Initial destinations for looked after school leavers are improving, and the report notes a range of initiatives that have been introduced in the City of Edinburgh Council to support young people in moving into positive destinations:  

  • Staff are trained to understand the specific needs of care-experienced young people
  • Schools had introduced a key adult system, which was providing a consistent contact person to support young people’s additional needs
  • Young people with anxiety or mental health issues were being supported to use ‘time out’ passes in college
  • Skills Development Scotland careers advisers were supporting looked after young people who were at risk of not having a positive destination once school had finished
  • A ‘Job-Club’ was helping young people access education, training and employment and meet the requirements of the Job Centre
  • The Hub for SUCCESS (Support for University and College for Care Experienced in South East Scotland) was launched to help improve educational outcomes for looked after young people

It was further highlighted that young people with experience of foster care spoke positively about the help they received and felt that they were being equipped with the skills to live independently. The partnership had also made a meaningful commitment to the ongoing development of the champions board, with two young people having been recently recruited as participation officers within the local authority to support the board. 

The partnership was working hard to help care experienced young people succeed in their transition to adulthood. Young people were being given the support they needed with health, education and employment to help plan towards their futures. […] Partners had recognised a need to improve educational outcomes and positive destinations for looked after young people and the picture for care experienced school leavers was improving.

Strengthening community care

More children are now being looked after in community settings as a result of planned initiatives to strengthen kinship care and keep children at home, with the partnership effectively improving the balance of care towards family settings in the community.  

Universally delivered parenting programmes and other supports, such as Family group decision making, were helping keep children and young people at home or in kinship care alternatives. Parents and carers reported very positively on the support they received and said it was helping them support and improve their children’s wellbeing. Additionally, staff commitment and increasing confidence in managing risk were helping to reduce the need for secure care.

Progress was being made towards maximising the wellbeing of children and young people who were looked after, through good care planning and review. Practice was impacting positively on children and young people’s lives and keeping more children at home or in kinship care. Partners were also working hard to help those children and young people living in foster care or residential homes benefit from stable care arrangements.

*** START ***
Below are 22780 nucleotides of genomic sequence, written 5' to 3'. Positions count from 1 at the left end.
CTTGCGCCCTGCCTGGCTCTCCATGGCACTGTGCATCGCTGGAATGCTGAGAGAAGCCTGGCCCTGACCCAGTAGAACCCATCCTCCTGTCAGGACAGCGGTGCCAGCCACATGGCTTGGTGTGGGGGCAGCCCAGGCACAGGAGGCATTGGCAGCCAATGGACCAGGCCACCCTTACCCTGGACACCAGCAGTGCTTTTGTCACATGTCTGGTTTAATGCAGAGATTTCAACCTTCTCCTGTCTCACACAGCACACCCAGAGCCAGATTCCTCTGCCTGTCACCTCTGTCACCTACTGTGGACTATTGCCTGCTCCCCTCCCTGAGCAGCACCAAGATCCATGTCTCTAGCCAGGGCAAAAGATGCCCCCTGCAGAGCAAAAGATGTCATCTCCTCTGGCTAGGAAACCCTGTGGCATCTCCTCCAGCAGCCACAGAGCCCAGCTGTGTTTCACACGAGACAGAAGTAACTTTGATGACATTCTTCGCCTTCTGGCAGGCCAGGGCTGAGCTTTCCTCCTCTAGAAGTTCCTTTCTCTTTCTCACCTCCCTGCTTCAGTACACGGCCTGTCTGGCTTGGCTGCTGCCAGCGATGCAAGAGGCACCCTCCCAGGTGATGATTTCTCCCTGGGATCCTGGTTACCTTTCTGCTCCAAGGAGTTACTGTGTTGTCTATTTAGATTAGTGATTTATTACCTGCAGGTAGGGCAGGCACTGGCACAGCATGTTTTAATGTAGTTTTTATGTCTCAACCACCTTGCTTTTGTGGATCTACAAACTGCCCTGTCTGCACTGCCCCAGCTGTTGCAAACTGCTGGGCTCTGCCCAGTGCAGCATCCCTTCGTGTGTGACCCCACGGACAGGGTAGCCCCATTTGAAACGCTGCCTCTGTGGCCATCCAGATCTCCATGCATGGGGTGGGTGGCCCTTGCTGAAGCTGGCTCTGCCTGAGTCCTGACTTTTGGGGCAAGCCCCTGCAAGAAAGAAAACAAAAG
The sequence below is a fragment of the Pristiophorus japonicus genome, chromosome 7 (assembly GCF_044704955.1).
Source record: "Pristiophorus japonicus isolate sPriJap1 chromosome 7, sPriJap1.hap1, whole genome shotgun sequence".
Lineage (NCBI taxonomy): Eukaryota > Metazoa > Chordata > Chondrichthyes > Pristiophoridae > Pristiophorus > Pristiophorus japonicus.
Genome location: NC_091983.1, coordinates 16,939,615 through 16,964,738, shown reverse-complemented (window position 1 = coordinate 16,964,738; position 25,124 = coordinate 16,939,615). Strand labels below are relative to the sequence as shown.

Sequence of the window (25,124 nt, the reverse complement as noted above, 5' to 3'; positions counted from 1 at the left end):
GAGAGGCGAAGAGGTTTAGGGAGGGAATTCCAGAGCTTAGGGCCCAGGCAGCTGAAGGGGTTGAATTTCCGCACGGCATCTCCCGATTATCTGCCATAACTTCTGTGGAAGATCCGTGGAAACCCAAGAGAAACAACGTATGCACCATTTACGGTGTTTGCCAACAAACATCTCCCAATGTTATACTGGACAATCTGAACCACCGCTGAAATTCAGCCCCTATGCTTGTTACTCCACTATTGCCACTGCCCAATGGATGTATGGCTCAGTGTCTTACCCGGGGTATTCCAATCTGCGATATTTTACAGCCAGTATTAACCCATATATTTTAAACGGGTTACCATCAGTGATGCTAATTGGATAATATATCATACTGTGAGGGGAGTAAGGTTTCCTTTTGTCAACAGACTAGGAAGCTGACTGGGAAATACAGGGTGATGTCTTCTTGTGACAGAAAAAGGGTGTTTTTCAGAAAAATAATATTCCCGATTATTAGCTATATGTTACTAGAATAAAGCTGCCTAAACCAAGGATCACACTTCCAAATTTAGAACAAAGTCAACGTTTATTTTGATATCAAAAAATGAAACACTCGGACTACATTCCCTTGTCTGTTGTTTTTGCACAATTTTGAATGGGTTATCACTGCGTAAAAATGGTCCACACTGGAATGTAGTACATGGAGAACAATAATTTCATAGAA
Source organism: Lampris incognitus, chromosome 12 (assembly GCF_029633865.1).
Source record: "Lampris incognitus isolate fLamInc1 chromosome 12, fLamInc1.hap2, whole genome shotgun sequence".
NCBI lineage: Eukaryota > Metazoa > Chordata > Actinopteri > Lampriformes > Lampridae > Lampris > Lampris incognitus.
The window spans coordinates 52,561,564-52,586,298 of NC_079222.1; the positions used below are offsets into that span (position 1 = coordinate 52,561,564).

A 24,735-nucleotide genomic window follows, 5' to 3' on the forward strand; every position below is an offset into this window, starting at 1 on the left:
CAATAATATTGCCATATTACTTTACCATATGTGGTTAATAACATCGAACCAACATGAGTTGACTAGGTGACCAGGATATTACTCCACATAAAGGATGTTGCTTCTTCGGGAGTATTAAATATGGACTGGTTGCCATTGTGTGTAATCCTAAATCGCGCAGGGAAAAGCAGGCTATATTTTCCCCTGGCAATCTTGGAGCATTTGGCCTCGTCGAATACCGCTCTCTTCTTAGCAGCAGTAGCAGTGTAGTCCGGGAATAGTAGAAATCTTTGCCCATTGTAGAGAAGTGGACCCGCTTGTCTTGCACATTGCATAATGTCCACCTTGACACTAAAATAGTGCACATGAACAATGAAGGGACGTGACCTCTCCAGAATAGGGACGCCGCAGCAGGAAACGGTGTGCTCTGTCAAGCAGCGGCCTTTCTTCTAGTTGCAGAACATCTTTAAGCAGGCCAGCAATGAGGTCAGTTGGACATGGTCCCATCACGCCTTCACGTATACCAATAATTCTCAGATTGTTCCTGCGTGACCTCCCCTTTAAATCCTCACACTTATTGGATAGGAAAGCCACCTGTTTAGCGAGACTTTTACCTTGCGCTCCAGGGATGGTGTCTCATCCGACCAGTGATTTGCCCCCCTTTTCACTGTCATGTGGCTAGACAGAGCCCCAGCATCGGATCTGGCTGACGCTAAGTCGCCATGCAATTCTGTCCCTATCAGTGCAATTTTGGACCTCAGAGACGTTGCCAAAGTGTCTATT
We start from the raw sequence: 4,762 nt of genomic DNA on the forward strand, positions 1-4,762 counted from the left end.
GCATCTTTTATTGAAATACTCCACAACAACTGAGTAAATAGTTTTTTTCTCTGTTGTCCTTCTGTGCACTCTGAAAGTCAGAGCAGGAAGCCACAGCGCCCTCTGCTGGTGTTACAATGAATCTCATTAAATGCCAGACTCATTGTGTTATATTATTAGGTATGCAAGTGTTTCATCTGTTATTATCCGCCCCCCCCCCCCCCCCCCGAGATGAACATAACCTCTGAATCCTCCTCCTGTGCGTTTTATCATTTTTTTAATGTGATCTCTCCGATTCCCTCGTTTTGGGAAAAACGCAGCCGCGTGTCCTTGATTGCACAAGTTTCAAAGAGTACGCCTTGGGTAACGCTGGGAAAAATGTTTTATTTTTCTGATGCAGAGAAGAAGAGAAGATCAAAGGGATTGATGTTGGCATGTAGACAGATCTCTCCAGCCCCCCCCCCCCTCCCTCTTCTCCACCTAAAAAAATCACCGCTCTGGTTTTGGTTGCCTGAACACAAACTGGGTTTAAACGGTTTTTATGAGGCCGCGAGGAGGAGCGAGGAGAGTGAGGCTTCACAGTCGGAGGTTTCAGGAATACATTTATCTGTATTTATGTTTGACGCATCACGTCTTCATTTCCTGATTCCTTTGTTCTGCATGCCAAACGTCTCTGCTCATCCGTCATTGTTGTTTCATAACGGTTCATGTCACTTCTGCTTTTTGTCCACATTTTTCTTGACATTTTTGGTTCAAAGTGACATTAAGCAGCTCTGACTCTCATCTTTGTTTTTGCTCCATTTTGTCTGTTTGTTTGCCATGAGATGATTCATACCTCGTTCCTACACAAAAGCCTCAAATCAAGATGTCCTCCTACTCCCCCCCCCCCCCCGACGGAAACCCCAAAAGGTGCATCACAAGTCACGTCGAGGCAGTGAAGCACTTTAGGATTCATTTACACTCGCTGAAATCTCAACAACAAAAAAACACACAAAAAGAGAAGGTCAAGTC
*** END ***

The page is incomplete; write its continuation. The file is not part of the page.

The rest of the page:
The Care Inspectorate joint inspection of services for children and young people in the City of Edinburgh highlights a range of positive practice: a multi-disciplinary throughcare and aftercare service that supports young people in the transition to in(ter)dependence; strong, trusting relationships between staff and young people; a working environment where a ‘learning culture’ has been strongly developed; the introduction of tangible initiatives to improve positive destinations; and centring stability at the heart of care planning.

On the areas for improvement, the report is optimistic that the partnership can continue to build on the good practice highlighted above. It is noted that the self-evaluation submitted by the partnership as part of this inspection demonstrated its knowledge of areas of improvement and reflected a collaborative response that included staff at all levels. Services were described as responsive to the needs of children and young people and The Care Inspectorate observed there is a willingness to try new approaches and look for solutions.

The City of Edinburgh Council was awarded a ‘Very Good’ rating – the second highest awarded by The Care Inspectorate – within the category of ‘How well does the partnership meets the needs of stakeholders?’ regarding the impact on children and young people. This is testament to the hard work of the partnership in enabling positive and caring relationships to flourish.

You can read the Care Inspectorate report in full here.

If you’re a Staf member and want to talk to us about best practice in your area, be featured in this blog series, or learn more about the great work happening elsewhere, contact us at [email protected]